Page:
116 AC covers the events of season 1, episode 3. Major events include the war with the Stepstones coming to an end with the death of early season villain, Crabfeeder, at the hands of Daemon Targaryen and a great hunt to honor Aegon’s second name day. Princes Helaena is not yet born in episode 3, however, literary canon places her and Aegon two years apart in age, making 116 her logical birth year.
The House of the Dragon timeline gets very tricky in episodes 4 and 5, which occur in 117 AC, a very busy year for HoTD. The amount of time between episodes 3 and 4 is unclear, but based on the proximity of the ending of the war of the Stepstones to Daemon’s return and the conception of Aemond Targaryen, born one year after his sister Helaena, is shown, epsiode 4 likely takes place early in 117. A number of clues suggest that episode 5 takes place shortly after the conclusion of episode 4. Daemon appears to have just arrived in the Vale and Otto Hightower still has not left King’s Landing despite being removed from his position the episode prior.
There are multiple differences in continuity between the literary and show timeline, including the death of Rhea Royce, who is killed some years earlier while the war in the Stepstones is still ongoing in the books’ timeline. Here Daemon is already back from the war, making his hand in her demise far more explicit. Another major change comes in the wedding festivities for Rhaenyra and Laenor’s marriage. The show heavily condenses what are several days’ worth of events in the books into one very messy dinner feast. It’s never fully explained what reason was given to excuse Criston Cole’s savage beating of Joffrey Lonmouth, but the most likely explanation is that Cole’s actions were excused because Joffrey drew a knife in the presence of the princess.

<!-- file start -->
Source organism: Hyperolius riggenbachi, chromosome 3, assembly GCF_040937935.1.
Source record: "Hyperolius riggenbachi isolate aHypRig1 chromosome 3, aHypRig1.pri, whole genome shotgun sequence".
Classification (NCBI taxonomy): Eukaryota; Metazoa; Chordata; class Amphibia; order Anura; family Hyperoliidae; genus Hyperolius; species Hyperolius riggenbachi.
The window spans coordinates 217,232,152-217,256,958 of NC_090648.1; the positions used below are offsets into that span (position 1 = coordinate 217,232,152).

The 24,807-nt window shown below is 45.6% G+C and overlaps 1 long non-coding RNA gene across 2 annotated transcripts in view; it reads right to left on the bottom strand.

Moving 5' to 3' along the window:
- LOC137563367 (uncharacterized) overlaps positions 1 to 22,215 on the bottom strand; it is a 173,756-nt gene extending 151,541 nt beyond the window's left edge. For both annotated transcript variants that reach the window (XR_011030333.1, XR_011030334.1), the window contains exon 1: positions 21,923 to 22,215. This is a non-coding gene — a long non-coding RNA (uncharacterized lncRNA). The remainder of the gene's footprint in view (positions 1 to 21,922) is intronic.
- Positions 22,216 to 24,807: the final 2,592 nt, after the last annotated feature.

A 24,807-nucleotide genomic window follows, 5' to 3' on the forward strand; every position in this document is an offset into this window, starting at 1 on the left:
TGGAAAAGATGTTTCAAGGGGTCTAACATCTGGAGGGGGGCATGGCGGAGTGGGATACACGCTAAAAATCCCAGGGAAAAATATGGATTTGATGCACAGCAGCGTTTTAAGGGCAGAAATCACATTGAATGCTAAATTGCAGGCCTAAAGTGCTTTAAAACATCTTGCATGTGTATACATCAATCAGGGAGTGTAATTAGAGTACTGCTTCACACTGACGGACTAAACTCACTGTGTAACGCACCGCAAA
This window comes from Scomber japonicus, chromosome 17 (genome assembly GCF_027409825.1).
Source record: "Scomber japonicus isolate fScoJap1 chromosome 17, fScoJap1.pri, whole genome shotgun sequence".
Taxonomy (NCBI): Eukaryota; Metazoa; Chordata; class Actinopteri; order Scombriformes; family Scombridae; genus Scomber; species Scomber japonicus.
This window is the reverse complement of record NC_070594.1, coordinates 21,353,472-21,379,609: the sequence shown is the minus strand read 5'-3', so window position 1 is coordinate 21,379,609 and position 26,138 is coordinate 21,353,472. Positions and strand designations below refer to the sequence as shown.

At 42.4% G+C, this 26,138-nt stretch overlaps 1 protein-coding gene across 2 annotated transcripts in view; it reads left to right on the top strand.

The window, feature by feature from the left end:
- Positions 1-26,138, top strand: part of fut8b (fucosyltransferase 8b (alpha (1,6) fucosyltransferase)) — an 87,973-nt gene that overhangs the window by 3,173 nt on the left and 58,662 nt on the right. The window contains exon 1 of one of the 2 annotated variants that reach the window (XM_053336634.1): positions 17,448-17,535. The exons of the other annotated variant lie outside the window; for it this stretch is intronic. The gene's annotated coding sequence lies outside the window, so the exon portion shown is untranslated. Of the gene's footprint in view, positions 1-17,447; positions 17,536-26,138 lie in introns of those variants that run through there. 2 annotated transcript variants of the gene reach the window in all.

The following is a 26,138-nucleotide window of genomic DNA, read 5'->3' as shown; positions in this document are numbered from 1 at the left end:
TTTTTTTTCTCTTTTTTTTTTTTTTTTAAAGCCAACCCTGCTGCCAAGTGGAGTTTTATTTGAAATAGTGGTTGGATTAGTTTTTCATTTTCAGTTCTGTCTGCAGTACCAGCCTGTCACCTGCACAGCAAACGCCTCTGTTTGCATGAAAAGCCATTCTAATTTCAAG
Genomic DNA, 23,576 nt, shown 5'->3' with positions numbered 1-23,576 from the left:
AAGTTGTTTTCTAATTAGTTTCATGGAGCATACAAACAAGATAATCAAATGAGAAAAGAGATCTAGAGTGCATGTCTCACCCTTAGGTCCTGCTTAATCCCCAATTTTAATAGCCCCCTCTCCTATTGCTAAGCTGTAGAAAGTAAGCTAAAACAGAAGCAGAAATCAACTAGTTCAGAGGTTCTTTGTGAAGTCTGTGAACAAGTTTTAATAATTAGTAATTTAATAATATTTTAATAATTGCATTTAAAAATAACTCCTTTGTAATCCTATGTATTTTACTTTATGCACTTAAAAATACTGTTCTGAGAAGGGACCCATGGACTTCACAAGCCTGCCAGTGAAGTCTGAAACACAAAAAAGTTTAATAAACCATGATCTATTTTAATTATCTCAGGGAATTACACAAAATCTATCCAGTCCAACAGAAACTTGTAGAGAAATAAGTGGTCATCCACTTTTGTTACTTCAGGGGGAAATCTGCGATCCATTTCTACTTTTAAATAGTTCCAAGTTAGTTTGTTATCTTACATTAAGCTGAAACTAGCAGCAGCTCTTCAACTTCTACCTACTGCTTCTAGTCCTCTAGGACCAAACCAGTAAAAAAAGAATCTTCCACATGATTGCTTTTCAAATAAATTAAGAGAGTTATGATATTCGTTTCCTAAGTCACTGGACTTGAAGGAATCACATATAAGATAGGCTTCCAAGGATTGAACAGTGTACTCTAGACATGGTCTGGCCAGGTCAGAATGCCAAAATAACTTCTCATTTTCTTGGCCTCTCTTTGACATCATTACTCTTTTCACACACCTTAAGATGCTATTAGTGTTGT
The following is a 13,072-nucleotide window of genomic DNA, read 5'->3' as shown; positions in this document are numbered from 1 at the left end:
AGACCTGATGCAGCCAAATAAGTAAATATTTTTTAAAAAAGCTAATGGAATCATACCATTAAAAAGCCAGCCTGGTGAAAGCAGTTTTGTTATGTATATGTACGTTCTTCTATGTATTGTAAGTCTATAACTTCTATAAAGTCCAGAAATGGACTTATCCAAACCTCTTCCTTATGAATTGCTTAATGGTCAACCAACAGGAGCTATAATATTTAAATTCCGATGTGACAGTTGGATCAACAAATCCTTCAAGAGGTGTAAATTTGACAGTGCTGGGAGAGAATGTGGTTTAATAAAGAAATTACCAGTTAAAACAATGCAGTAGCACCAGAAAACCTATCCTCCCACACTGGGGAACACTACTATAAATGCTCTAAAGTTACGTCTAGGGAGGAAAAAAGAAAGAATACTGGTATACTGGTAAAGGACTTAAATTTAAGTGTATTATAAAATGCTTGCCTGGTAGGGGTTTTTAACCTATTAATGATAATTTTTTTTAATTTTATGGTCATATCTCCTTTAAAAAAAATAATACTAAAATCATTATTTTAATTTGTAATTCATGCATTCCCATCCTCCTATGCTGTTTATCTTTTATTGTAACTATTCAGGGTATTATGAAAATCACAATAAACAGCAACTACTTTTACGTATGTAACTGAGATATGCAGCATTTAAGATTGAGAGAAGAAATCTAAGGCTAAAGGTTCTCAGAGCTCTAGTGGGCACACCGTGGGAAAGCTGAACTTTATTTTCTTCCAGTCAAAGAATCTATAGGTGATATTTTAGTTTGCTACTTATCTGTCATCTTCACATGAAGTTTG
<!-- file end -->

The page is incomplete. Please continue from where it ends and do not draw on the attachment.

While it is not portrayed on the show, based on age differences in the literary timeline, it can be inferred that Rhaenyra gives birth to her first child, Jacaerys Velaryon, this year and her second, Lucaerys, two years later in 226. The boys, like their younger brother Joffrey to follow, suspiciously favor the looks of the Commander of the City Watch, Harwin Strong, rather than their father.
227 AC covers the events of House of the Dragon episode 6. Following a large time jump since episode 5, Rhaenyra is first seen giving birth to her third child, Joffrey. It is clear very quickly that Joffrey is not truly the son of Rhaenyra’s husband, Laenor, but rather Harwin Strong. Other major events in 227 include the suicide of Daemon’s wife, Laena Velaryon, and the deaths of Harwin and Lyonel Strong at Harrenhal, both killed in a fire set by agents of their kin, Larys Strong. Larys had his father and brother killed with the objective of returning Otto Hightower to his position of Hand of the King and strengthening Alicent’s power at court.
House of the Dragon releases new episodes Sundays on HBO and HBO Max.